While Ritson paid no heed to what was going on in Parliament, a young Scottish nobleman named Lord George Gordon got angry. He signed up to the Protestant Association—a kind of early modern extra-parliamentary pressure group—and became its president in 1779. He petitioned King George III on numerous occasions to repeal the Papists Act, but the king just humoured him. Annoyed with the rejection of his numerous appeals, on 29 May 1780, Gordon rallied the members of his Protestant Association and marched on the House of Commons to deliver a final petition.

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Lord George Gordon

The anti-Catholic crowd grew in size and eventually numbered 60,000 people. When parliamentarians refused to debate the public’s petition, the crowd got angry and began attacking some members of the House of Lords.

Things spiralled out of control quickly.

Naturally, the young Ritson, who was very close to his mother back in Stockton—who at this point was gravely ill—sought to reassure her that he had come to no harm. After all, news still travelled fast in the Georgian era:

Grays Inn, 7th June, 1780

Dear Mother,

I am very well and am much grieved to find that you should continue otherwise, but hope to God you will soon get better of your complaint … the confusion which reigns here would have prevented me from writing sooner. A general spirit of discontent has long been increasing among the people: it has at last broken out among the lower class in London.[i]

It will be noticed that Ritson here foregrounds the ‘spirit of discontent’ among the poorer classes of people. Yes, he acknowledges later in his letter that he personally saw many ‘Down with the Papists’ and ‘No Popery’ slogans being chanted by the people, and that some very rich Catholics had their homes burnt down, but he registers their primary concerns as being a general disillusionment with the establishment more generally.

gordon_riots

In fact, Ritson only makes a passing comment on the anti-Catholic nature of the riots but instead singles out a few other events which, to him at least, were more representative of the nature of the riots: they were an attack on symbols of state power. For example, Ritson told his mother that,

Five of the mob having been committed to Newgate, and the keeper refusing to set them free, their comrades yesternight, burnt it to the ground, and set not only their own people, but all of the debtors and felons at liberty, three or four of whom were to be executed within these few days … Sir John Fielding’s house was also plundered of everything, and the furniture,, &c. burnt in the street … Lord Mansfield’s house, in Bloomsbury Square, was burnt this morning … Lord Mansfield’s country seat, about four miles from town, is said to be now in flames … destruction has been vowed against the houses and persons of several noblemen, bishops, and gentry.[ii]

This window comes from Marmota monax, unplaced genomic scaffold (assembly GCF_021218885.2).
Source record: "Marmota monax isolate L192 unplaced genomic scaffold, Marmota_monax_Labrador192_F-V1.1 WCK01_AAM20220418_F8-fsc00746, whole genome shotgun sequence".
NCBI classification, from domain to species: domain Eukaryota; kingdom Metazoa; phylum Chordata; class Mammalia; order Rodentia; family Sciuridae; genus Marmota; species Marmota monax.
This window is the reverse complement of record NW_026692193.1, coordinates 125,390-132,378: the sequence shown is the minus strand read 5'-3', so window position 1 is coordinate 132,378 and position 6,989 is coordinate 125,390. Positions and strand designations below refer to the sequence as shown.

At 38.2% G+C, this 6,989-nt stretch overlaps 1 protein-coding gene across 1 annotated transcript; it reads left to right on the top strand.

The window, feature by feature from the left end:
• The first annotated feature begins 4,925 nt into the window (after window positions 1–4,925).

In a letter written the following week, again to his mother, Ritson told her that

The same evening on which I wrote my letter to you, but after I had finished and sealed my letter, the mob burnt the Fleet and King’s Bench prisons, and set all the debtors at liberty, and likewise the toll gates on Black-friars bridge, and the greatest part of Holborn was in flames.[iii]

How might the young Joseph Ritson—a lawyer and in some ways a representative of the legal establishment—have avoided getting his house trashed or being assaulted? We do not know exactly, but as riots were common in eighteenth-century London, he might have placed a candle in the window of his rooms. During the frequent riots of the eighteenth century, doing this signalled that you supported the rioters in whatever cause they were rioting over and you could therefore be sure that your person and your property would be safe.

But were the people whom Ritson observed all just Protestant religious bigots? No they were not, and Ritson was right to focus on the protests against symbols of power, and he stated in another place that,

No person any way innocent either has or (except by consequence) will suffer, and most of those whom they single out as examples of their vengeance, have long and deservedly been objects of public detestation, such as Lord Mansfield, Lord North, Lord Sandwich, Lord George Germaine, and others of the present scoundrel ministry.[iv]

(And neither should we be surprised at Ritson’s attitude—he was a self-professed radical and later enthusiastically supported the French Revolution).

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The Gordon Riots – By John Seymour Lucas

Edward P. Thompson in The Making of the English Working Class (1963), having conducted research into the events of June 1780, as well as other riots in the period, refrained from calling the Gordon Rioters a ‘mob’ but opted instead for the term ‘revolutionary crowd’.